On some level I had hoped the new camera would elevate these older lenses to something closer to the native L-mount experience, but that just isn’t the case. It feels like I’m shooting with a DSLR again, which is not necessarily what I'm aiming for but not entirely unexpected either. It seems my affection for these old lenses is filtered through rose-coloured glasses. While my 50mm f/1.2mm was never a snappy lens for AF, the experience of shooting with the LUMIX S5II does make the lens that much more enjoyable and the combination is definitely something I plan to make use of in future.



The other caveat here is which adaptor you’re using. I own three different models, from Sigma, Fotodiox and Viltrox. I had issues initially with the Fotodiox on the S5II until I realised there was a firmware update some months ago to support the new focus system on the S5II. The Sigma MC21 was trouble free, and so was the Viltrox EF-L Pro. None of these adaptors sent through metadata on the lens model itself, although the focal length and f-stop was evident in the file. The Viltrox EF-L Pro for some reason would only go to f/1.3 instead of f/1.2 on my fancy 50mm.

Keep in mind also that AF performance for stills is a very different challenge than for video. I use my LUMIX gear a lot for video work and typically I want responsive but smooth focus. For stills I want laser speed lock on so there's no delay in the shutter firing. The EF lenses for video are great performers and deliver great results in most situations. For stills the gap between native L-mount and EF is far more obvious.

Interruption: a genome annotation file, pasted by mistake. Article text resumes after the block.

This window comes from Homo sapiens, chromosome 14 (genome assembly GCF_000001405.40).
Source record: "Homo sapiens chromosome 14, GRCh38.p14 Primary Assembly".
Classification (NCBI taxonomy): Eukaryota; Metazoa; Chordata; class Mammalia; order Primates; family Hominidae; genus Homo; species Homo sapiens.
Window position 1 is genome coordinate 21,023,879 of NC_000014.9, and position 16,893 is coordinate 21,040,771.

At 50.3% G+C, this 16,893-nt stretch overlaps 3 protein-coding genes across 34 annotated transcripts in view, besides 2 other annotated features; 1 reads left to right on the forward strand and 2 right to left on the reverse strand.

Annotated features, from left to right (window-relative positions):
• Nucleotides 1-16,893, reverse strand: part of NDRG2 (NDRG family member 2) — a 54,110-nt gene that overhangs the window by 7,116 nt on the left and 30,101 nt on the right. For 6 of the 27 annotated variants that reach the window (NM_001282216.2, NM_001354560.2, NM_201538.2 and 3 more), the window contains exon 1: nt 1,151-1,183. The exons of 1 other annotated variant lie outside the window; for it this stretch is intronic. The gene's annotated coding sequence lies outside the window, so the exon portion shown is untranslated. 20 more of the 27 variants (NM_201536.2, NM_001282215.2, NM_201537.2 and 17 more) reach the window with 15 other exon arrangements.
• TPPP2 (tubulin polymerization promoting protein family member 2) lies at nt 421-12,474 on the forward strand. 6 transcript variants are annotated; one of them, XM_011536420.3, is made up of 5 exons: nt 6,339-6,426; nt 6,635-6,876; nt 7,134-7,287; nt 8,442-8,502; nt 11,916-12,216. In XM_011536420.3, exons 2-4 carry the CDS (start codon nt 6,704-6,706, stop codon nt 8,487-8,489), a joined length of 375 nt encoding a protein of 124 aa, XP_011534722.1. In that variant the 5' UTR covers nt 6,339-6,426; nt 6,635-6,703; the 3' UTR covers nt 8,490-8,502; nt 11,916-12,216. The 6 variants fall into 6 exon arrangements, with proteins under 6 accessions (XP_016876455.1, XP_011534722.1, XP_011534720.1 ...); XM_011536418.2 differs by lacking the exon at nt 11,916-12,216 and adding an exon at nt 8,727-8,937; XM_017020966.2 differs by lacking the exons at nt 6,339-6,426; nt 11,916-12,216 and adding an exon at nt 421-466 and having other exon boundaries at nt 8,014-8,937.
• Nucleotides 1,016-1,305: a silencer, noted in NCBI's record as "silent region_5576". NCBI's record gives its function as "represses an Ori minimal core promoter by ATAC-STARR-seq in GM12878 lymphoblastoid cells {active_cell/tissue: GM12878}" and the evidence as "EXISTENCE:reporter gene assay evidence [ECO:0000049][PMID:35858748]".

For anyone who already owns a set of Canon full-frame lenses and is looking to upgrade, I recommend they take a look at the LUMIX S5II. Obviously my opinion here is biased, given my relationship with Panasonic, but that doesn’t mean I’m wrong :) The S5II is absolutely worth a closer look, and there’s never been a better time to make the switch.

As an aside, I do think people overthink the technical aspects of cameras. There are no bad cameras out there, and most cameras will do what you need to do. I always recommend people buy the camera that feels good in their hands, or the one they prefer the menu system, or whatever it is about the camera that gets them excited. If you love your camera you’ll love your photography.

I certainly loved my old 5D gear back in the day, but it turns out I love the LUMIX S5 a lot more. Moving from DSLR to mirrorless was a mixed bag for me at first, which is one reason I waited so long. The S5 made that step super easy for me, and now we have the S5II that delivers even more. It gives me 6K video in 10-bit VLOG, it gives me amazing stabilisation in camera, it gives me a battery that lasts for days on the road, and gives me a tonne of features that I could never have imaged on the DSLR. And now it gives me full use of my lovely EF lenses. Huge win.